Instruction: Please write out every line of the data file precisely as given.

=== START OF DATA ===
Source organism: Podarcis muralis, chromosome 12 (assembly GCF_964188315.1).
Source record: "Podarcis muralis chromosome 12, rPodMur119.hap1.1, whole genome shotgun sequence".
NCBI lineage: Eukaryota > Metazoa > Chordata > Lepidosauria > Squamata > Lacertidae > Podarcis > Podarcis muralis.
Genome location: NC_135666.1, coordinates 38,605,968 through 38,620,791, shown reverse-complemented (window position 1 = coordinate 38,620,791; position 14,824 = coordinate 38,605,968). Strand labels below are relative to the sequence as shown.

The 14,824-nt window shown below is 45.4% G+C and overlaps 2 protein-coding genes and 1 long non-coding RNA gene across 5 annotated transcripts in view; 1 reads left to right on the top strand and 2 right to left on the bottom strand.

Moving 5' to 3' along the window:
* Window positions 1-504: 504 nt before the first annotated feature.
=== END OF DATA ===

Source organism: Podarcis muralis, chromosome 12 (assembly GCF_964188315.1).
Source record: "Podarcis muralis chromosome 12, rPodMur119.hap1.1, whole genome shotgun sequence".
NCBI lineage: Eukaryota > Metazoa > Chordata > Lepidosauria > Squamata > Lacertidae > Podarcis > Podarcis muralis.
Genome location: NC_135666.1, coordinates 38,605,968 through 38,620,791, shown reverse-complemented (window position 1 = coordinate 38,620,791; position 14,824 = coordinate 38,605,968). Strand labels below are relative to the sequence as shown.

The 14,824-nt window shown below is 45.4% G+C and overlaps 2 protein-coding genes and 1 long non-coding RNA gene across 5 annotated transcripts in view; 1 reads left to right on the top strand and 2 right to left on the bottom strand.

Moving 5' to 3' along the window:
* Window positions 1-504: 504 nt before the first annotated feature.